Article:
The maps attached to the counsel's submission show that each of the 28 listed addresses is located within five miles of either a chemical facility in LaPorte, Texas that generates EDC/VCM sludge or a landfill in Houston, Texas at which sludge is disposed. The Sierra Club does not submit any evidence, however, supporting the proposition that there is a "substantial probability" of "actual or imminent" injury to its members arising from their residing within five miles of the generating or the disposal facility. American Petroleum, 216 F.3d at 63. Taken together, therefore, the address lists and the maps do not establish the organization's standing to sue.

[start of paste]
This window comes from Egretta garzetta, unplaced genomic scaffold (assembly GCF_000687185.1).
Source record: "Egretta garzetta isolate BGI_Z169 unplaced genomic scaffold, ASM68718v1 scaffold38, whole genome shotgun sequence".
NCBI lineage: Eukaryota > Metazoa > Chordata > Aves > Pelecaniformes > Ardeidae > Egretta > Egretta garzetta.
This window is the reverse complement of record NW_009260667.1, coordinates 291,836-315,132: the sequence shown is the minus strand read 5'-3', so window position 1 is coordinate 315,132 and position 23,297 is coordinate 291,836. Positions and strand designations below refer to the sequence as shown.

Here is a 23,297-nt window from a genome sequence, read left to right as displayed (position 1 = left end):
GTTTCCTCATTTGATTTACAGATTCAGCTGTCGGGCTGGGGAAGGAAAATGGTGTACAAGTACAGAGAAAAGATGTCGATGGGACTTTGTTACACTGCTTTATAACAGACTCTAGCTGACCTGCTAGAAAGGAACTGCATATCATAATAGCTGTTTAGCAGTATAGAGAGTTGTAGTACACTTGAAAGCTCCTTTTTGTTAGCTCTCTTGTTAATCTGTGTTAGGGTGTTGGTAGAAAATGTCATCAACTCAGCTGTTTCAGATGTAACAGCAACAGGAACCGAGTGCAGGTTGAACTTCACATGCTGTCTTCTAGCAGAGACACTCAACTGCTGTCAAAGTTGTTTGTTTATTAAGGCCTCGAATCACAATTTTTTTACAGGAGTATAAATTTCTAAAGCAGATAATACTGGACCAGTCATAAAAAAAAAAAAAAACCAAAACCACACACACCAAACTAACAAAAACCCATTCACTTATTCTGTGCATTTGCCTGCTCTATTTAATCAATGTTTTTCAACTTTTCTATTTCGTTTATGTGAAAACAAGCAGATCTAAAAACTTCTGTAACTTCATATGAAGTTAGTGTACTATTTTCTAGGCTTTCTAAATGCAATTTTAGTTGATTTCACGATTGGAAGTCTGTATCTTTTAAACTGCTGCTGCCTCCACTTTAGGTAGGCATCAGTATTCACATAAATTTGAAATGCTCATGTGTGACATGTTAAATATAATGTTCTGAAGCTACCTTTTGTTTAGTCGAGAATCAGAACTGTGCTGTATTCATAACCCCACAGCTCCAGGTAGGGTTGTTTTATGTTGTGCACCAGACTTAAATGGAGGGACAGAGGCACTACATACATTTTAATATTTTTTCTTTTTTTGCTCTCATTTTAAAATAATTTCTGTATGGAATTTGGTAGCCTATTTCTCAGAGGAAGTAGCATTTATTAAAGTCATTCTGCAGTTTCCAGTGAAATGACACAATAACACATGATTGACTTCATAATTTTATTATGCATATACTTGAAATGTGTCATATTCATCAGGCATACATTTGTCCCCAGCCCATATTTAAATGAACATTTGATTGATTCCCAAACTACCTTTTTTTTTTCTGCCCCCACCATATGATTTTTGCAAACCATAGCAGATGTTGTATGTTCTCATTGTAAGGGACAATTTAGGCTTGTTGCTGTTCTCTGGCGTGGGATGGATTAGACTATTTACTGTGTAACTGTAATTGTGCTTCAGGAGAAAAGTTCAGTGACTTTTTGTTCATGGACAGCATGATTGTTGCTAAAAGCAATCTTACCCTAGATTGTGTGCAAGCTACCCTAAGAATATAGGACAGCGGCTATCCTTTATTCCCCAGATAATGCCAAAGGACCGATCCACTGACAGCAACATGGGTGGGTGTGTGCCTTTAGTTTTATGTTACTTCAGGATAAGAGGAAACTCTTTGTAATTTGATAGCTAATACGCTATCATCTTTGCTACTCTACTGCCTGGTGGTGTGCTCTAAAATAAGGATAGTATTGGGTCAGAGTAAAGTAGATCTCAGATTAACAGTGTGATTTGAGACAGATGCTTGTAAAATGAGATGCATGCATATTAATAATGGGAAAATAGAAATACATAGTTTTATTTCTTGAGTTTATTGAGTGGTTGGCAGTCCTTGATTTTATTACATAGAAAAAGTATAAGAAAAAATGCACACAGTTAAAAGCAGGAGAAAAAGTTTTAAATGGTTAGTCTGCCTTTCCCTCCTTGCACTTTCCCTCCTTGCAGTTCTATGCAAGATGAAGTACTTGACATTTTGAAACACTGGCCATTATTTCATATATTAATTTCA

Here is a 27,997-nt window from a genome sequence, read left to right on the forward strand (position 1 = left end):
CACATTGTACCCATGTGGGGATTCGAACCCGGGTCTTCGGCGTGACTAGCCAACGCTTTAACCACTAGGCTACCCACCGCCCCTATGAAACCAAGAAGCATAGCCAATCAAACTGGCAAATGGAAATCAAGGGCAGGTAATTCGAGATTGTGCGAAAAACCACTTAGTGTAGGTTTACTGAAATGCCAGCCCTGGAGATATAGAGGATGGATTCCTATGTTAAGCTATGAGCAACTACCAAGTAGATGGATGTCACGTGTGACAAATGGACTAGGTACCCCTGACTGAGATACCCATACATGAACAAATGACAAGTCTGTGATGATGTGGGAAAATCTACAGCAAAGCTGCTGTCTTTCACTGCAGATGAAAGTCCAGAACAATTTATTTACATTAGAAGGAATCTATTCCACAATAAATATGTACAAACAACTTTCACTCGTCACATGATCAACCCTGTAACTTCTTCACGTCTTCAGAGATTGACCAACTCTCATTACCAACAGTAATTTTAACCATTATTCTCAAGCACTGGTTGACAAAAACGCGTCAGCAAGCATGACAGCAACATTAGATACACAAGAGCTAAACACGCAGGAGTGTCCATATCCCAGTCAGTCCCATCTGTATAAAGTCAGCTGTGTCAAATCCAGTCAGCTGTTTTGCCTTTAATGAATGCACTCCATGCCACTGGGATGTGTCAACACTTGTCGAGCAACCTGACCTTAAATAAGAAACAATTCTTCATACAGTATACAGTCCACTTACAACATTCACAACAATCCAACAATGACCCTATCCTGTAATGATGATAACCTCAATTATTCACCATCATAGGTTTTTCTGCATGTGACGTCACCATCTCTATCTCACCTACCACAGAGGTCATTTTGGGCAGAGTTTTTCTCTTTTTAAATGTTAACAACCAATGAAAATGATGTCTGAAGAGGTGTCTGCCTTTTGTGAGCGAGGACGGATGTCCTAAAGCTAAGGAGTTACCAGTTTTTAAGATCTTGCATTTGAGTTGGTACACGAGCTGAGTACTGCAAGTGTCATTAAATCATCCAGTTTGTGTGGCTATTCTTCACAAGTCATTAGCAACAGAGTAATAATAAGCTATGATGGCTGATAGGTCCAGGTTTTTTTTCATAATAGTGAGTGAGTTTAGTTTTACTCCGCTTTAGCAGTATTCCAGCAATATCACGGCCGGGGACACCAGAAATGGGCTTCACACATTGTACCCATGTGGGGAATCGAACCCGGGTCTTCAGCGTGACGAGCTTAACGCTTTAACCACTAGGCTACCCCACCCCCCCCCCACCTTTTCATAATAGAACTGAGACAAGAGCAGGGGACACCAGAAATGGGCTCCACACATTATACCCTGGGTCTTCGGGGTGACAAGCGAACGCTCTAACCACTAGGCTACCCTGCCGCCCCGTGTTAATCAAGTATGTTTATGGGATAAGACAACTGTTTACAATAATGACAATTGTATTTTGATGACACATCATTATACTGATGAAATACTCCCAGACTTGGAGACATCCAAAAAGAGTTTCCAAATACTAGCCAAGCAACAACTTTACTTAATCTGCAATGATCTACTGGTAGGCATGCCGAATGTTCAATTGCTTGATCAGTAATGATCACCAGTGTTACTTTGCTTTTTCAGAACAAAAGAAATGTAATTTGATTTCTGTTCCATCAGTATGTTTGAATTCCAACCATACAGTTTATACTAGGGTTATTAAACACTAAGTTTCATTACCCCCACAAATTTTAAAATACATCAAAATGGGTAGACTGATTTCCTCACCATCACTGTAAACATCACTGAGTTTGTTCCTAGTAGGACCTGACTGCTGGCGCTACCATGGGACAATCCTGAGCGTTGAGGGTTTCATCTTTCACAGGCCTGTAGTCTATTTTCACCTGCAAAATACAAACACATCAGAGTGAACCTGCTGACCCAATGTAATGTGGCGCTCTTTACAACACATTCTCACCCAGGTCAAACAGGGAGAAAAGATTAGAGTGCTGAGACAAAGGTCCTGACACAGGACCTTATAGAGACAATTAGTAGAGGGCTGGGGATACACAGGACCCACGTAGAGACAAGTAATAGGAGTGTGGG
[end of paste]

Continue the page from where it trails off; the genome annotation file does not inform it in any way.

The affidavit of Professor Clark recounts that he has reviewed public records maintained by the Texas Natural Resources Conservation Commission concerning the landfill depicted on some of the submitted maps, and that "[t]hose records indicate that contamination in the ground water under and from the BFI landfill has migrated into Greens Bayou." The relevance of the just-quoted fact is not clear from any of the evidence the Club submitted. More curious still, Professor Clark refers generally to a "plume of contamination that is moving into Greens Bayou [and] includes petroleum related organic chemicals," but he makes no mention whatsoever of EDC/VCM sludge, nor does he suggest the current or imminent presence in the Bayou of the toxic constituents in such sludge. Perhaps that is because the Clark Affidavit was created for the Sierra Club to submit to this court in a prior case unrelated to the present proceeding, and indeed, unrelated to the Chlorinated Aliphatics Rule. See American Petroleum, 216 F.3d at 65 ("Clark establish[es] little more than that some types of petroleum-related organic chemicals migrate from BFI's Houston landfill to the Greens Bayou, and ... [t]his is insufficient to establish the environmental petitioner's standing"). Recycling this affidavit does not help to demonstrate the Sierra Club's standing to sue in this case any more than it did in the prior case.